Knowledge of language is the key for becoming a citizen in Latvia

“I am very old, maybe too old,” says Georgij when asked about his age. He has spent almost all his life in Latvia yet he is one of 262,622 non-citizens in the country. Now he is about to leave the premises of the Office of Citizenship and Migration (OCMA) where he has attended a consultation on the naturalization process.

2015. 14. August, Didzis Melbiksis, Latvia

“I think it is about time for me to become a citizen of Latvia. It has taken too long, and now I heard about these days when it is possible to come and talk to the government officials directly, so I took the chance,” he says and moves to the exit door of the building.

Here in OCMA’s headquarters, in one the corridors behind the desks where you usually go to get a new passport or to renew an expired one, there is a queue of four people. Each of them has a different story, but they all have a common wish – to become citizens of Latvia.

“Many of those who would like to apply for citizenship, have questions regarding the procedures – where to turn with the application, which papers are needed to go through the process smoothly. And, of course, many want to know more about the language test that you have to pass in order to be granted citizenship,” explains Igors Gorbunovs, director of the Naturalization Board at OCMA.

Language is also a key issue for Georgij.  He was born in Russia, but his family moved to Latvia during Soviet era because his father was a seaman. Georgij attended kindergarten and school where he could speak Russian, he later became a seaman, just as his father, and traveled the world. He learned English and German, but his knowledge of Latvian remained weak. While at the OCMA’s consultant desk, he is given an explanation in Latvian of the naturalization process. He receives advice on improving his active language skills and gets assurance that he can indeed pass the test, if he makes a little effort.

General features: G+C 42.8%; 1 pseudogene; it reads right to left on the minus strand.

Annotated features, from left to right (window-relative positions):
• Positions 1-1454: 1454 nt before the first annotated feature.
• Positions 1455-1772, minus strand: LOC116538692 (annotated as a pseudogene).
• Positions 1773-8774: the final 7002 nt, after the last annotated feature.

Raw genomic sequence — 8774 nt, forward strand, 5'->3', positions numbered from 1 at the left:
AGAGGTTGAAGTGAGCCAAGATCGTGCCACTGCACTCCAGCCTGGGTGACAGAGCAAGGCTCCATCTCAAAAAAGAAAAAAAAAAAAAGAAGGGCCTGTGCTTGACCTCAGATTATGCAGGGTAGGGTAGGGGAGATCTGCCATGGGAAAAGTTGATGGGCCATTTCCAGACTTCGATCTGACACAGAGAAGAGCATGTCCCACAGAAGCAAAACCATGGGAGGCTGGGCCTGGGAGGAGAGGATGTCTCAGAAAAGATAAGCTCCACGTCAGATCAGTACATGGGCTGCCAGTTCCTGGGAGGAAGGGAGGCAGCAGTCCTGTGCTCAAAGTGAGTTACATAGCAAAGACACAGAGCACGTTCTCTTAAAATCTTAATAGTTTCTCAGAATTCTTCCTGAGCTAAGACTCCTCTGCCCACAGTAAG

Gorbunovs says the advice on how to pass the language test is crucial. Often it is not the knowledge of the language which is the obstacle, but simply the stress of taking the test itself.

“We have had a few cases of descendants from expatriate Latvians who return to Latvia, try to become citizens and fail in the language test,” he says.” Anxiety can be handled by getting accustomed to how the test is conducted, what is being asked of the citizenship candidates and so on.”

There are also details to remember when applying for naturalization – for example, you have to provide papers that prove that you have been resident in Latvia during the last five years.

Most of those who come and want to receive consultations are non-citizens, however, there are often nationals of Russia, Lithuania and Ukraine too.

For those who cannot attend consultations at the OCMA’s headquarters, there is an online guide to the naturalization process on the website, and it is possible to ask questions on Twitter as well. There are also group meetings where candidates can trial the language test and see how well prepared they are for it

In 2014 there were 1,162 applicants for naturalization, and 939 people were granted citizenship of Latvia.  265 have become citizens so far in 2015.

NB: The name of Georgij has been changed with respect to privacy


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